Reading and Exploring Texts Part 7: Engaging in Productive Group Discussions and Debates

This series of posts goes through the Key Knowledge and Skills for the new Area of Study 1: Reading and Exploring Texts for VCE English and EAL. Each post has a brief discussion of the Key Knowledge and Skills covered, some suggestions for resources, and five lesson activities. Even if you’re not an English teacher in Victoria, I hope you find the suggestions for activities and resources useful.

Productive Group Discussions and Debates

Group discussion and debate has always been a feature of the English Study Design, making an appearance in many Areas of Study. I tend to think that it’s been underrated, and that emphasising it in the new Study Design might encourage more teachers to experiment with discussion and debate throughout the course.

You might have noticed that almost all of the posts in this series so far have included some form of debate or discussion. I believe that getting students to defend their arguments orally, to compare ideas with their peers in pairs and groups, and to share their thoughts out loud is crucial to building the kind of analytical thinking skills they need for senior English.

I’ve also written another post about the importance of oral discussions like the Socratic Seminar now that students have easy access to technology like OpenAI’s ChatGPT. I think these forms of assessment will be even more important now that we may have issues with students abusing AI writing technologies. Personally, I think that it’s a great opportunity to get back to discussion and debate as one of our primary modes of assessment.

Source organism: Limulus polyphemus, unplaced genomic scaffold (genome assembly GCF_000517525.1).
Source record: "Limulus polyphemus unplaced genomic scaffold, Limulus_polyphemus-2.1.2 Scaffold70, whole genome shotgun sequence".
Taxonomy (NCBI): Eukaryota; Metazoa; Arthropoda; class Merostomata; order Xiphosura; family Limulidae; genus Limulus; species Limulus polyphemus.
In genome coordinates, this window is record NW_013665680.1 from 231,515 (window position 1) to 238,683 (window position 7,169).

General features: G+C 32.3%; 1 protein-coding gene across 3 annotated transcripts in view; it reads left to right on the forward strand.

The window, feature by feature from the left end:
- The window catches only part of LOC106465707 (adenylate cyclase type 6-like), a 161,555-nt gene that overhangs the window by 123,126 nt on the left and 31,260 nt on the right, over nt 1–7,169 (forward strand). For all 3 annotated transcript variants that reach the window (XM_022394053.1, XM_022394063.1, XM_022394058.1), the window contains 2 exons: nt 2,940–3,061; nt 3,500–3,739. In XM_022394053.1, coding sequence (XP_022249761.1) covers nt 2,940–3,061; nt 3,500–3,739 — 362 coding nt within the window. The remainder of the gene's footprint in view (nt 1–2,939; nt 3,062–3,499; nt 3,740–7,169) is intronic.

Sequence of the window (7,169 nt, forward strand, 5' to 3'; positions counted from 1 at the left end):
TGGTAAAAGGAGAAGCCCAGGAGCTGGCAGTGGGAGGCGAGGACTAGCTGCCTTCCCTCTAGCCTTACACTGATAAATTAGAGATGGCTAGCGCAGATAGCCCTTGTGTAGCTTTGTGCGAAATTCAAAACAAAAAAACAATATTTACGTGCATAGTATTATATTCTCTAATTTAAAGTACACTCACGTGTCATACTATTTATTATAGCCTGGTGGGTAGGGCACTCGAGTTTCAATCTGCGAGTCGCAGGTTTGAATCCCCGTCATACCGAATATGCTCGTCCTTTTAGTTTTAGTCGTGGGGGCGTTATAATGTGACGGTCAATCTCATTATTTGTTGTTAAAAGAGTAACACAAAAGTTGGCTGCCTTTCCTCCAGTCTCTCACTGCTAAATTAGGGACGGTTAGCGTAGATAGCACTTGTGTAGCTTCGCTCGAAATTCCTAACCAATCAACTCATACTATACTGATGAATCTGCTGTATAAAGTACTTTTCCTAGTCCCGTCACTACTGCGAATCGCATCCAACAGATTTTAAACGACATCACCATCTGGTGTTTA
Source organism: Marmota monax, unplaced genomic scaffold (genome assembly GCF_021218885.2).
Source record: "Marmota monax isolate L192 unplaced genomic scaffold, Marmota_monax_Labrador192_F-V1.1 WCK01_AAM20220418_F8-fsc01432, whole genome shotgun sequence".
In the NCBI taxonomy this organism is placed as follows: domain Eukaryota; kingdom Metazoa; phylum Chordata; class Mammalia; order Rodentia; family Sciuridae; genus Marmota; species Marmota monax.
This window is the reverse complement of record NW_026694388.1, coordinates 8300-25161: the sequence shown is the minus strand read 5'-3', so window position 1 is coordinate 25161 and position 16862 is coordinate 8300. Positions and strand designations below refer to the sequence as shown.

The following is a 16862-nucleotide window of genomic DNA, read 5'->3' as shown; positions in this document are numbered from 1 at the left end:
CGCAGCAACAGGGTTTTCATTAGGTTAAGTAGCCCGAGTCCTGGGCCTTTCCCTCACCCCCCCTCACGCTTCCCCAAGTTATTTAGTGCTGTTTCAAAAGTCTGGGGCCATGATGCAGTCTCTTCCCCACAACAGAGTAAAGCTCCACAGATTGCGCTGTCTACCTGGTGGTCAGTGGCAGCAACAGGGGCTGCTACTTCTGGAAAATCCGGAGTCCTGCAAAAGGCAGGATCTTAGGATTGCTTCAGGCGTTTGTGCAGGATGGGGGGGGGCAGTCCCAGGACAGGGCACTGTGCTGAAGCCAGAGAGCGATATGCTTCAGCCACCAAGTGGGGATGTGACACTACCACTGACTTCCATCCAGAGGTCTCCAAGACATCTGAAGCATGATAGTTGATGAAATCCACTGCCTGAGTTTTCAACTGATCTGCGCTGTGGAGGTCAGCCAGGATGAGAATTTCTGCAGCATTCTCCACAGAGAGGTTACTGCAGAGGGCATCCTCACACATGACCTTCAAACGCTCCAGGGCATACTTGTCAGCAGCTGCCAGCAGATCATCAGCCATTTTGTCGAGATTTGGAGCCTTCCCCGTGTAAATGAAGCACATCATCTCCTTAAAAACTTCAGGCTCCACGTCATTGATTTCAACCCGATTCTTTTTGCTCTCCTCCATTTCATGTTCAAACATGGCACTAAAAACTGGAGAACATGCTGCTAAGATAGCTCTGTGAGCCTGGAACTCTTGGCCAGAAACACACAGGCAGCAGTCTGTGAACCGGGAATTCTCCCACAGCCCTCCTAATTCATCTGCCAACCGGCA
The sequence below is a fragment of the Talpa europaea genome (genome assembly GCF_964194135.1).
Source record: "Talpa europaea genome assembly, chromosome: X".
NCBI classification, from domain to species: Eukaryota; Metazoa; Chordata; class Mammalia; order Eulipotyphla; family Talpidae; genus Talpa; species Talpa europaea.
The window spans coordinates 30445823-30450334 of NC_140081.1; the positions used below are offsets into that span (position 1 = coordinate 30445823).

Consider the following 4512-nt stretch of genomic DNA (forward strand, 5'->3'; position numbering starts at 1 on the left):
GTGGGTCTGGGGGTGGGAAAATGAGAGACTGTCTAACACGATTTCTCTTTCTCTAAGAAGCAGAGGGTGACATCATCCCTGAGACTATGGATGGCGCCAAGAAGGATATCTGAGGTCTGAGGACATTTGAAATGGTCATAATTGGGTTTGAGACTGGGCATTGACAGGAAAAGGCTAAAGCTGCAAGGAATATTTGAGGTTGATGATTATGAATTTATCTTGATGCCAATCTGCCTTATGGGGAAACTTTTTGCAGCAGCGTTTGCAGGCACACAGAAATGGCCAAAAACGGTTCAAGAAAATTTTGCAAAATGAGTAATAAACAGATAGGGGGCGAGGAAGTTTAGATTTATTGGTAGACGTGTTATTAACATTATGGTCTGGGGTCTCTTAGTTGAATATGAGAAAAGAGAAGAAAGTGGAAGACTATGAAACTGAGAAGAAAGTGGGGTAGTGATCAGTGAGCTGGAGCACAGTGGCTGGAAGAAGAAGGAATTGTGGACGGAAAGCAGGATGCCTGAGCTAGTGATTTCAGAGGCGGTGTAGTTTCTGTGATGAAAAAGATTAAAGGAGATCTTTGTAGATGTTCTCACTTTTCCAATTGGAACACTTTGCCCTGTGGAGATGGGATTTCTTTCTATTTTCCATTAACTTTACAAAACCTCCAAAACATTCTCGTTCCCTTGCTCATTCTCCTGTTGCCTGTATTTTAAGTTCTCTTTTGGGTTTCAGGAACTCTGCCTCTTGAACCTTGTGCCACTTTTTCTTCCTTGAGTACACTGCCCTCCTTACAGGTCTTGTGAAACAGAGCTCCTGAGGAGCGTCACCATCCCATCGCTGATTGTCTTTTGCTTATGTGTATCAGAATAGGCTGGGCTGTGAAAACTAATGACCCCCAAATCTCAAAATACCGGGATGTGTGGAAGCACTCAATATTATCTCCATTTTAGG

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For resources and PL on the new study design, visit the VCE Hub


Here are five suggestions for lesson activities which can target this Key Knowledge and Skill:

  • Structured Group Discussion: Divide the class into small groups and have each group discuss a specific question or topic related to the set text. Have the groups follow a set structure for the discussion, such as starting with a brief introduction, sharing their ideas, and then summarising their main points.
  • Debate Preparation: Divide the class into small groups and have each group choose a different perspective on a specific issue or theme from the set text. Have the groups research and prepare arguments to defend their perspective in a debate.
  • Debate Simulation: Have the class participate in a simulated debate on a specific issue or theme from the set text. Have students take on different roles, such as moderator, speaker, and audience member, and follow the rules of a formal debate.
  • Reflecting on Group Discussions and Debates: After a group discussion or debate, have students reflect on their own participation and the overall effectiveness of the discussion or debate. Have them discuss any strategies they found helpful in constructing and supporting their arguments and any challenges they faced in collaborating with their group.
  • Improving Group Discussion and Debate Skills: Have students choose one specific aspect of group discussions or debates (e.g. listening skills, constructing arguments, giving feedback) and create a plan for how they can improve in this area. Have them set goals and action steps for how they can work on this skill in future discussions and debates.

Have a question about this post, or anything else related to Reading, Writing, or Digital? Get in touch below:

AI Disclaimer: I used ChatGPT to construct parts of this series. I’ll be making a full post later outlining exactly what prompts I used and going through the entire process.

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